Glen Cove homeowners will see their property taxes rise an average of $4 a month under the 2017 budget proposed Wednesday night by Mayor Reginald Spinello.
Taxes would fall for commercial property owners by $464 for property valued at $1 million.
The draft budget is being finalized and will be posted on the city website, possibly by Friday, Spinello said during a budget discussion at Wednesday’s City Council work session. A public hearing on the budget is scheduled for next Thursday’s council meeting, and a vote is expected on Oct. 25.
Assessed value of property in the city rose, “so really the tax rate has gone down” for homeowners by 1.34 percent, Spinello said. The $48 annual residential tax increase is for a home valued at the city average of $460,000, the mayor said.
The total tax levy would rise 1.5 percent, from $29,352,553 to $29,792,841. That’s above the 0.68 percent state-mandated tax cap, but last year, the tax levy fell nearly 2.7 percent, allowing for the 1.5 percent increase this year, city controller Jeffrey Nogid said.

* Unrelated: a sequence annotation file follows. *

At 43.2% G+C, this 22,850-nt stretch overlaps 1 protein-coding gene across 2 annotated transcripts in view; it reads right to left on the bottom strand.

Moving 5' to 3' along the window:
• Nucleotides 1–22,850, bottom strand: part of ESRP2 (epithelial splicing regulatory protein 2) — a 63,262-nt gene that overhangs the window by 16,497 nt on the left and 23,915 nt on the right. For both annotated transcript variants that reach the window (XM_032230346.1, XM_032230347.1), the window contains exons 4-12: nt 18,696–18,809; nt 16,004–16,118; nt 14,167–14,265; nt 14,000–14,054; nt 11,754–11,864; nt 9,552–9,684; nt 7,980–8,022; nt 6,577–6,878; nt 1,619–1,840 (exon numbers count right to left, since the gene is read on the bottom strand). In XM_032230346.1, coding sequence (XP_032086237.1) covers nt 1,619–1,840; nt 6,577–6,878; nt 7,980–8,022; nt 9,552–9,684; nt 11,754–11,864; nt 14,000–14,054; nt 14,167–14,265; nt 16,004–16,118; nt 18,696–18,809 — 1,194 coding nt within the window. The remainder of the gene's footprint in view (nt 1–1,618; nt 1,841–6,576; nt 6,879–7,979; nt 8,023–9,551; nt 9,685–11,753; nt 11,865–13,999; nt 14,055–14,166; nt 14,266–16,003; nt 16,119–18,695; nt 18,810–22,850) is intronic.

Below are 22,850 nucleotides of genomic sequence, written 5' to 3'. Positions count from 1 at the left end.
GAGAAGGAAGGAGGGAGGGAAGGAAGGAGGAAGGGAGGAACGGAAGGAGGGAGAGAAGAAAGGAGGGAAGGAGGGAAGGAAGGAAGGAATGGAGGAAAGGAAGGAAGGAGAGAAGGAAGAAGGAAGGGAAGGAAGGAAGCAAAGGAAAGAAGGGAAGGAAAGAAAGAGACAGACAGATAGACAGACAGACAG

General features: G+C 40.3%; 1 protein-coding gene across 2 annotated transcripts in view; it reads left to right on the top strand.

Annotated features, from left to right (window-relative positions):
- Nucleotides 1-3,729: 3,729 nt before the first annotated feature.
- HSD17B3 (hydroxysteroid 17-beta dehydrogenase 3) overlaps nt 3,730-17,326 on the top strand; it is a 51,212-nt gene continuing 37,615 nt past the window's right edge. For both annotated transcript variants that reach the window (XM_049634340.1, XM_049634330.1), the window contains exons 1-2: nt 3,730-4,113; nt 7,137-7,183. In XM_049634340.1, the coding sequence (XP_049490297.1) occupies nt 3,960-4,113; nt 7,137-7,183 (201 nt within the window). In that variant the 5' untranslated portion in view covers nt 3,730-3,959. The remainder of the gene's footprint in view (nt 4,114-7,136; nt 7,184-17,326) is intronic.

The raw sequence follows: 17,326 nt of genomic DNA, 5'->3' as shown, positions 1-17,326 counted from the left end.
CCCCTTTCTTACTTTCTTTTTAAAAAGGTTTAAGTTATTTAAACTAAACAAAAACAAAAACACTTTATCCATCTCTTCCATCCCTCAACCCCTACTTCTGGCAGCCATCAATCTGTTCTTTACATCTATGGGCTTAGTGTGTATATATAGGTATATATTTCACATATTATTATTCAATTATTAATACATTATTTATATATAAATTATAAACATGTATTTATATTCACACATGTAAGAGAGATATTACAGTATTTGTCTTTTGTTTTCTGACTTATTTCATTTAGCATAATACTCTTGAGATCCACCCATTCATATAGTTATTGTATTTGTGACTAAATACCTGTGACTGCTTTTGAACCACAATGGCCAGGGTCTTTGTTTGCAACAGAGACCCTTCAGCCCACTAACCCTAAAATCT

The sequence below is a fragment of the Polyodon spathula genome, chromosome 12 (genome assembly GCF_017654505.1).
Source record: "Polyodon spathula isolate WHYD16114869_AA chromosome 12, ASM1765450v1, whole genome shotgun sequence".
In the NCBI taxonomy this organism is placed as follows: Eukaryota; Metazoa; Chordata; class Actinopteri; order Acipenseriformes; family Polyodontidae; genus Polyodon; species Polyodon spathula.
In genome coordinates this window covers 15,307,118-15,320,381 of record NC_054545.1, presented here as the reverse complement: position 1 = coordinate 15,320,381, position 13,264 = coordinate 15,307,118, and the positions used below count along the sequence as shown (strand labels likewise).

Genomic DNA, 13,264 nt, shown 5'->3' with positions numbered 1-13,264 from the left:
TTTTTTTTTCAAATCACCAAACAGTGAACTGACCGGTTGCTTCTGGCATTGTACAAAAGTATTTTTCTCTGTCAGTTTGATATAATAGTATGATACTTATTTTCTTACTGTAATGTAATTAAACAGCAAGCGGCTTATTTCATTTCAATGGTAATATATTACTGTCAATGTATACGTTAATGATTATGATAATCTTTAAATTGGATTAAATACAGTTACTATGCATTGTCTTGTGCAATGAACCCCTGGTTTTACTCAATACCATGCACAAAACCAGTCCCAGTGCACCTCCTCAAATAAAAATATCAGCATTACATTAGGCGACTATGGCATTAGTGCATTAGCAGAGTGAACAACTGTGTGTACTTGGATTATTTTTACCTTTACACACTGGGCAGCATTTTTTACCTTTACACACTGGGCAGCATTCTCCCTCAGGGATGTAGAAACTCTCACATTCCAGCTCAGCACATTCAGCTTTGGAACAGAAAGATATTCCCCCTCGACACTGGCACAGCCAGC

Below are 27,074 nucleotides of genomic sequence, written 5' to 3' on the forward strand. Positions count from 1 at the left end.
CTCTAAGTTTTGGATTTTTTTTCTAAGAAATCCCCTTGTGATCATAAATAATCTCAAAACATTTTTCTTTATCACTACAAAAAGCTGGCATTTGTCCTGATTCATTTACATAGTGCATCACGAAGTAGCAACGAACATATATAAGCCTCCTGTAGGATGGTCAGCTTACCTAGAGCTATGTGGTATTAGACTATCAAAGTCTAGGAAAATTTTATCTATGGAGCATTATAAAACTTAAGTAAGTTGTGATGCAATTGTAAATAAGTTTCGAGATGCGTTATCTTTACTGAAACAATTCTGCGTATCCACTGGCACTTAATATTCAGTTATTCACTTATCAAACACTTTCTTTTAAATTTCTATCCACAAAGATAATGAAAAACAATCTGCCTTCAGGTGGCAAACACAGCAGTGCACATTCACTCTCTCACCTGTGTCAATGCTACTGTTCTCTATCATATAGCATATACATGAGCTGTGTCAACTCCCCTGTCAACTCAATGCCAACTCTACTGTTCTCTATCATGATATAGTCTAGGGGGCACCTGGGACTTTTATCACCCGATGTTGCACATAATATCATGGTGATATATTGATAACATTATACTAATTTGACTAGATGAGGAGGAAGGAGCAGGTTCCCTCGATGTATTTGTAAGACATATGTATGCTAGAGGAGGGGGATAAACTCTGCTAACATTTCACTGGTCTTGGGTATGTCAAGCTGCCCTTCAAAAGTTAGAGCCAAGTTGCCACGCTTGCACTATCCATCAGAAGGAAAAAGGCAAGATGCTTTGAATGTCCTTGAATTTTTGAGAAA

The budget relies on a projected $3.7 million in revenue from the expected close next month of a land sale to developer RXR Glen Isle Partners for the giant Garvies Point waterfront development.
State Comptroller Thomas DiNapoli’s office last year warned Glen Cove against relying too much on “one-shot revenues,” including from “speculative” revenue from Garvies Point, and against borrowing money to pay for tax refunds, as Spinello is proposing again in 2017. The refunds are expected to total about $900,000.
Spinello said in an interview Thursday that if the city did not use the Garvies Point revenue for operating expenses and borrow money for tax refunds, Glen Cove either would have to raise property taxes by a double digit percentage or slash city services, programs and jobs.
“We’re trying to protect the taxpayers and we’re also trying to move forward,” Spinello said, adding: “We have to continue to fill in with one-shot revenue because the funds aren’t there.”
Nogid said the budget continues to pay down the city’s debt, which would drop from about $57 million at the end of this year to $54 million at the end of 2017.
Spinello said the city’s budget had a deficit long before he became mayor in 2014. He pointed to a September DiNapoli report that cited improvements in the city’s financial condition, and an August Moody’s Investors Service upgrade in the city’s financial outlook, as indications Glen Cove is “heading in the right direction.”